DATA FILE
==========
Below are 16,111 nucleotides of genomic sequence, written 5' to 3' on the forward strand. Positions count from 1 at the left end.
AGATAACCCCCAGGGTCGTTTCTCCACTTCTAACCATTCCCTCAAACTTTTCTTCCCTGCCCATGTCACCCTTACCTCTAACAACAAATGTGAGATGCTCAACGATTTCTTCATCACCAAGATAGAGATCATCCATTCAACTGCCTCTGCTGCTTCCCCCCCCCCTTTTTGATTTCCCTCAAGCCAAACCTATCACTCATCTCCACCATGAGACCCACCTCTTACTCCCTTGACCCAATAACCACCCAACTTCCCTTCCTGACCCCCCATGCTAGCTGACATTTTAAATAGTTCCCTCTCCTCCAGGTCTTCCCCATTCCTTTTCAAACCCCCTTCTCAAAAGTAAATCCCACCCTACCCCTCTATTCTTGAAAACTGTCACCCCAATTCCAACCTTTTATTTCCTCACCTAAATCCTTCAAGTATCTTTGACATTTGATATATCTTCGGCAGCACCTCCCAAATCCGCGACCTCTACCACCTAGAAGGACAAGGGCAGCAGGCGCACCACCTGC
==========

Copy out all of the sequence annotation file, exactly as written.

Below are 16,111 nucleotides of genomic sequence, written 5' to 3' on the forward strand. Positions count from 1 at the left end.
AGATAACCCCCAGGGTCGTTTCTCCACTTCTAACCATTCCCTCAAACTTTTCTTCCCTGCCCATGTCACCCTTACCTCTAACAACAAATGTGAGATGCTCAACGATTTCTTCATCACCAAGATAGAGATCATCCATTCAACTGCCTCTGCTGCTTCCCCCCCCCCTTTTTGATTTCCCTCAAGCCAAACCTATCACTCATCTCCACCATGAGACCCACCTCTTACTCCCTTGACCCAATAACCACCCAACTTCCCTTCCTGACCCCCCATGCTAGCTGACATTTTAAATAGTTCCCTCTCCTCCAGGTCTTCCCCATTCCTTTTCAAACCCCCTTCTCAAAAGTAAATCCCACCCTACCCCTCTATTCTTGAAAACTGTCACCCCAATTCCAACCTTTTATTTCCTCACCTAAATCCTTCAAGTATCTTTGACATTTGATATATCTTCGGCAGCACCTCCCAAATCCGCGACCTCTACCACCTAGAAGGACAAGGGCAGCAGGCGCACCACCTGC